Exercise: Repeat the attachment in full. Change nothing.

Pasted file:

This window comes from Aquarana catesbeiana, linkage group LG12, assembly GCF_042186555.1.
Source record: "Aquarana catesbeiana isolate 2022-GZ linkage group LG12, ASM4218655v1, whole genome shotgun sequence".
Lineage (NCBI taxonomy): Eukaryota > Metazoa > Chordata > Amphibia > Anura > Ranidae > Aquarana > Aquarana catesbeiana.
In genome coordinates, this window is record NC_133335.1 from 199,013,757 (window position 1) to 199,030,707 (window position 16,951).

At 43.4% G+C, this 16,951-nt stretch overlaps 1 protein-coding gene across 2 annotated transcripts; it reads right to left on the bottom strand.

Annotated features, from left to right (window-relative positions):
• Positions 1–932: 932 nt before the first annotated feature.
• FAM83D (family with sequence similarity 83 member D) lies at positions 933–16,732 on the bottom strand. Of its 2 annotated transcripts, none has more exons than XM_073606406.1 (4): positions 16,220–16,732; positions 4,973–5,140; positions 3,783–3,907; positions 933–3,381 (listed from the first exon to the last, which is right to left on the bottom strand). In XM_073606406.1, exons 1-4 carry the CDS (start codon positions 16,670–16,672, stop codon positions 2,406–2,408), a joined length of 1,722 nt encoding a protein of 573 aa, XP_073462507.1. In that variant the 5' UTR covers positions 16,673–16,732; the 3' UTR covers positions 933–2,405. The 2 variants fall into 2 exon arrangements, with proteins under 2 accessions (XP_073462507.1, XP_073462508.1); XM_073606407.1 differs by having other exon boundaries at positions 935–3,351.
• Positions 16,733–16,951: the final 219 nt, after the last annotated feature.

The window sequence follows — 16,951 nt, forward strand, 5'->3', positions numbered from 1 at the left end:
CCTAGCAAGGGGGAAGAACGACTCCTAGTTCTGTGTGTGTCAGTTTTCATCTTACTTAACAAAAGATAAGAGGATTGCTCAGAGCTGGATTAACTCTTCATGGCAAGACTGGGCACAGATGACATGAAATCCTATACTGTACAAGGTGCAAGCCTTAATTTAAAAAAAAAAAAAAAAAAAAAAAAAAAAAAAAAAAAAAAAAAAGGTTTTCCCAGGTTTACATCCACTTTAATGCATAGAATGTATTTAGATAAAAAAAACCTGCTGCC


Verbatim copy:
This window comes from Aquarana catesbeiana, linkage group LG12, assembly GCF_042186555.1.
Source record: "Aquarana catesbeiana isolate 2022-GZ linkage group LG12, ASM4218655v1, whole genome shotgun sequence".
Lineage (NCBI taxonomy): Eukaryota > Metazoa > Chordata > Amphibia > Anura > Ranidae > Aquarana > Aquarana catesbeiana.
In genome coordinates, this window is record NC_133335.1 from 199,013,757 (window position 1) to 199,030,707 (window position 16,951).

At 43.4% G+C, this 16,951-nt stretch overlaps 1 protein-coding gene across 2 annotated transcripts; it reads right to left on the bottom strand.

Annotated features, from left to right (window-relative positions):
• Positions 1–932: 932 nt before the first annotated feature.
• FAM83D (family with sequence similarity 83 member D) lies at positions 933–16,732 on the bottom strand. Of its 2 annotated transcripts, none has more exons than XM_073606406.1 (4): positions 16,220–16,732; positions 4,973–5,140; positions 3,783–3,907; positions 933–3,381 (listed from the first exon to the last, which is right to left on the bottom strand). In XM_073606406.1, exons 1-4 carry the CDS (start codon positions 16,670–16,672, stop codon positions 2,406–2,408), a joined length of 1,722 nt encoding a protein of 573 aa, XP_073462507.1. In that variant the 5' UTR covers positions 16,673–16,732; the 3' UTR covers positions 933–2,405. The 2 variants fall into 2 exon arrangements, with proteins under 2 accessions (XP_073462507.1, XP_073462508.1); XM_073606407.1 differs by having other exon boundaries at positions 935–3,351.
• Positions 16,733–16,951: the final 219 nt, after the last annotated feature.

The window sequence follows — 16,951 nt, forward strand, 5'->3', positions numbered from 1 at the left end:
CCTAGCAAGGGGGAAGAACGACTCCTAGTTCTGTGTGTGTCAGTTTTCATCTTACTTAACAAAAGATAAGAGGATTGCTCAGAGCTGGATTAACTCTTCATGGCAAGACTGGGCACAGATGACATGAAATCCTATACTGTACAAGGTGCAAGCCTTAATTTAAAAAAAAAAAAAAAAAAAAAAAAAAAAAAAAAAAAAAAAAAAGGTTTTCCCAGGTTTACATCCACTTTAATGCATAGAATGTATTTAGATAAAAAAAACCTGCTGCC